Tidy Up Heucheras

heucheraHeucheras, or coral bells, has risen markedly over the past 10 or so years, thanks to increased appreciation of foliage plants. In years past, these perennials were grown for their wands of nodding red flowers, which gave them the name coral bells. However nowadays many gardeners are drawn in by their colorful and highly textured leaves—made ever more diverse by breeders such as Terra Nova Nurseries, an Oregon-based company known for developing popular varieties including ‘Amber Waves’, ‘Amethyst Myst’, ‘Marmalade’, ‘Peach Flambe’ and more, including heat- and humidity-tolerant selections.

In many areas heuchera leaves persist over the winter, while the plant is dormant. Cold weather intensifies the attractive veining on certain varieties. New growth begins in spring, from the center of the plant. The old leaves can become ragged over the winter, particularly in windy sites.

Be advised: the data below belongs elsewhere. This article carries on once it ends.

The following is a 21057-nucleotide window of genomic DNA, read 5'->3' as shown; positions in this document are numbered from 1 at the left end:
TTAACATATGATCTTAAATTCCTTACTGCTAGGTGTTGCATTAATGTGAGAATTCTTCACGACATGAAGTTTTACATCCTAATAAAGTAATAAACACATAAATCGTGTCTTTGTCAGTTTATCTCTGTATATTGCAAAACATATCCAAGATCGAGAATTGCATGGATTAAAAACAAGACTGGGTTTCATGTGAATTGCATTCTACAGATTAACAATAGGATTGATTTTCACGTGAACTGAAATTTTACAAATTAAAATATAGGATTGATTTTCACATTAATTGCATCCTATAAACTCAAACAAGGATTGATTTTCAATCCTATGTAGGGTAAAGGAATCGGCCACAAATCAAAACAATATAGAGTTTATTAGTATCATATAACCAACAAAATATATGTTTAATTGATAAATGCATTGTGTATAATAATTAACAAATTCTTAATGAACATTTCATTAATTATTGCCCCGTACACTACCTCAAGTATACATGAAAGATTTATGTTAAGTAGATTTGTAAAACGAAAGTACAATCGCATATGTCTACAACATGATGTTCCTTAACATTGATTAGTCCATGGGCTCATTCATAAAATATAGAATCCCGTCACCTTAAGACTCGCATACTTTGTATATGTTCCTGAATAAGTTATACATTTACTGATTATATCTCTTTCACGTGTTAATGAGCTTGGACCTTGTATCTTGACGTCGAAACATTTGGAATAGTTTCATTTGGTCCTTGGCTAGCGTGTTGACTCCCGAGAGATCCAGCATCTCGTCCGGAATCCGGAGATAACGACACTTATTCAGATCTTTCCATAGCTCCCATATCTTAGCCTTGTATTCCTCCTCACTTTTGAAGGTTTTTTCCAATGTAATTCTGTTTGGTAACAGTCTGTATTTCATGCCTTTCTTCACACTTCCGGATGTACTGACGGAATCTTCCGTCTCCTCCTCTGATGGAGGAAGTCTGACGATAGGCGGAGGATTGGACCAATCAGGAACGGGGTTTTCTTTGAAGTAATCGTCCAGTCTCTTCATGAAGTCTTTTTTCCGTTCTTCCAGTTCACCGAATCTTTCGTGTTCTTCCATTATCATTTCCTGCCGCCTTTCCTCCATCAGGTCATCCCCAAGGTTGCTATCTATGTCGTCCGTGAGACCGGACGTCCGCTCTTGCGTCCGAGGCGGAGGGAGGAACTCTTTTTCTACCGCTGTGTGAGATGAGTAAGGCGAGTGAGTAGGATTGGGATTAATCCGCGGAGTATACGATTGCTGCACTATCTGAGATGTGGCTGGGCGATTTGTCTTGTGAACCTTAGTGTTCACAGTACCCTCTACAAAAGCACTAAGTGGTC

In spring, tidy up heucheras to neaten their appearance and make room for healthy new growth. Cut back any damaged top growth. Pull out the oldest leaves and old flower stems. The plant will renew itself from the center.

Shown: ‘Peppermint Spice’. Photo courtesy of Terra Nova Nurseries, Inc.

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12 thoughts on “Tidy Up Heucheras

  1. Heucheras are the next best thing to add splashes of color to your landscape.

    When other flowers are fading, heucheras keep their color and also can change throughout the season.

    One of my favorite perennial plants.

  2. In my garden I have a decent patch of plain old ‘jill of the rock’ green heuchera. They are volunteers as these plants are natives here (SF). They’re in a moderate shaded area, towered over by a very large beech and closer still by a patch of volunteer western sword fern. Perhaps it’s the coastal climate (10b) but the plants have no problem with their leaves over winter — in fact they look better due to the rain (avg 24″) and their stalks are woody and quite long (>1′) and they show no signs of decline. In fact when they bloomed this year, they grew about 8″ and are very happy campers.